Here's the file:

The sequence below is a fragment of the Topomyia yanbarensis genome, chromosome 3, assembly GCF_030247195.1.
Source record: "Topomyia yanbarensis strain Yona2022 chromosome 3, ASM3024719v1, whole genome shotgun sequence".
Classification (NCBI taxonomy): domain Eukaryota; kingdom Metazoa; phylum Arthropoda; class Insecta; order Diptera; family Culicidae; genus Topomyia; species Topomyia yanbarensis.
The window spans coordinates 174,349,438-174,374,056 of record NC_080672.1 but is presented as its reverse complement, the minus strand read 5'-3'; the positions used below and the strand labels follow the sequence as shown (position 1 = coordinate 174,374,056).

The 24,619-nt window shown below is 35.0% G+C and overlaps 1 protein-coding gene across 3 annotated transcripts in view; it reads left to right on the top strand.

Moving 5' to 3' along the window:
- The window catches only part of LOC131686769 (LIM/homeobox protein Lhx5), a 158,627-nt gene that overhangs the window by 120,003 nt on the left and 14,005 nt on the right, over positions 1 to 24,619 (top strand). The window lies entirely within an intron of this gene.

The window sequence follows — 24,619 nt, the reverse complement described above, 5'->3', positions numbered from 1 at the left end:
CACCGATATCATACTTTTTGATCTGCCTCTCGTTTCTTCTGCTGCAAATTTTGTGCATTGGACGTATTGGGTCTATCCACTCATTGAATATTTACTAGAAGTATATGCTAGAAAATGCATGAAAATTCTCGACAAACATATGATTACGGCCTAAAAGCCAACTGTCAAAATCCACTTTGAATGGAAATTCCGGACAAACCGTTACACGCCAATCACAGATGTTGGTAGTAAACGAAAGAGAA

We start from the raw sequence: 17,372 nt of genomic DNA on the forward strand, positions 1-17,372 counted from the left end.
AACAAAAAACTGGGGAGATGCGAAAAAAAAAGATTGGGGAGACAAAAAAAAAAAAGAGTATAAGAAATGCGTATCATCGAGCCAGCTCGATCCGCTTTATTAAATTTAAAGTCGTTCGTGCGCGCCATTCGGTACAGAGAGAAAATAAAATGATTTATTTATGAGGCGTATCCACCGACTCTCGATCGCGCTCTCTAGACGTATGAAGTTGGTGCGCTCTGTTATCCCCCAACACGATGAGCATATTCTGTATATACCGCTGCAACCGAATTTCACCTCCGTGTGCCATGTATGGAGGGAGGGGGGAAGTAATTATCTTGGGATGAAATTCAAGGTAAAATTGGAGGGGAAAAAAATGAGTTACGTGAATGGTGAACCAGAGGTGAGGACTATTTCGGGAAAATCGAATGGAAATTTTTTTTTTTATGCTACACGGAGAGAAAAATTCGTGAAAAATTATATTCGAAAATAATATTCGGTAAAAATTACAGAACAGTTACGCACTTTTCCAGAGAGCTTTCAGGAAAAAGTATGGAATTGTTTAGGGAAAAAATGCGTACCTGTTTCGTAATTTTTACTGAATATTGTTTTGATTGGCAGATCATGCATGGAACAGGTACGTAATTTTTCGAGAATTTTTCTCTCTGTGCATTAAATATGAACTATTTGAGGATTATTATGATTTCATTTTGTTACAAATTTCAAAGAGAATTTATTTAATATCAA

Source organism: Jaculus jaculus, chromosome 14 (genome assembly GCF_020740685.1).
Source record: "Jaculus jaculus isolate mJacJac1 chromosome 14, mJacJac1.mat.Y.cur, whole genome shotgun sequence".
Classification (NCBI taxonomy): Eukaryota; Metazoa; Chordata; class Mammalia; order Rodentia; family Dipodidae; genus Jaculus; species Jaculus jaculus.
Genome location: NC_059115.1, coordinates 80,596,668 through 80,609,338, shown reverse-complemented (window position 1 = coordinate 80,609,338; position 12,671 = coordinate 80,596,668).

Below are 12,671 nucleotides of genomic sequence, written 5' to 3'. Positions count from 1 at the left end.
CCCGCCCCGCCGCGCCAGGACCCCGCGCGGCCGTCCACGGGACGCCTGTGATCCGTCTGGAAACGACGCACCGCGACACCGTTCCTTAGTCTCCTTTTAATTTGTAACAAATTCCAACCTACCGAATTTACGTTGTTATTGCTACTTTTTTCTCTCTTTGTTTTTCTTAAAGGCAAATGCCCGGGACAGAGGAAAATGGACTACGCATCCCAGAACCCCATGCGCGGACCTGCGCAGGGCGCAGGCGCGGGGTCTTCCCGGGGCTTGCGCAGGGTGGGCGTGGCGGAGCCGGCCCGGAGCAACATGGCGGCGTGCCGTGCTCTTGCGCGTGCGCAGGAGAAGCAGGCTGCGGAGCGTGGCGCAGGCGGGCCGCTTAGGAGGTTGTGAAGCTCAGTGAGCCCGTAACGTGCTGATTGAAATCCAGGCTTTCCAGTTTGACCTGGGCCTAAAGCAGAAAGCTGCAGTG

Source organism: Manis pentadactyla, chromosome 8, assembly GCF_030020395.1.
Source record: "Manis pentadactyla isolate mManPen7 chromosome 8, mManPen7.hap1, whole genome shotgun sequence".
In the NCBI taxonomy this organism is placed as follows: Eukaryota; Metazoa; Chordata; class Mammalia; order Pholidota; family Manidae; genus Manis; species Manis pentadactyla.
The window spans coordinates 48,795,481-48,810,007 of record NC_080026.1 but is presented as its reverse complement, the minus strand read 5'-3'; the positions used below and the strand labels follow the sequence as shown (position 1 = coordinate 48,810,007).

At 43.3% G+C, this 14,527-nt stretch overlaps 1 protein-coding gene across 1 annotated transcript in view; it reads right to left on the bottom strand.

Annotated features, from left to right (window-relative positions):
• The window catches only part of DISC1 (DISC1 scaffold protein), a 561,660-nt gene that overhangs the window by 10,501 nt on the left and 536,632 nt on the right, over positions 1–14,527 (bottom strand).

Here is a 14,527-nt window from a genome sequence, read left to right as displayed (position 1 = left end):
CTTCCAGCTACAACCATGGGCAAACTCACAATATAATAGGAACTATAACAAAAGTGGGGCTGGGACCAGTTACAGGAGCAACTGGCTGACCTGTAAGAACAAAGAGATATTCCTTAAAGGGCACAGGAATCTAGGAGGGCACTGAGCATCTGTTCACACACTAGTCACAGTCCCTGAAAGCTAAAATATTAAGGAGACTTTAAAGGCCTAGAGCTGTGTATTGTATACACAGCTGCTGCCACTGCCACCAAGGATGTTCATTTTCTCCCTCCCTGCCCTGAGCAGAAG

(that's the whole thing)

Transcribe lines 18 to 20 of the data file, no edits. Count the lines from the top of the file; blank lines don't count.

Source organism: Manis pentadactyla, chromosome 8, assembly GCF_030020395.1.
Source record: "Manis pentadactyla isolate mManPen7 chromosome 8, mManPen7.hap1, whole genome shotgun sequence".
In the NCBI taxonomy this organism is placed as follows: Eukaryota; Metazoa; Chordata; class Mammalia; order Pholidota; family Manidae; genus Manis; species Manis pentadactyla.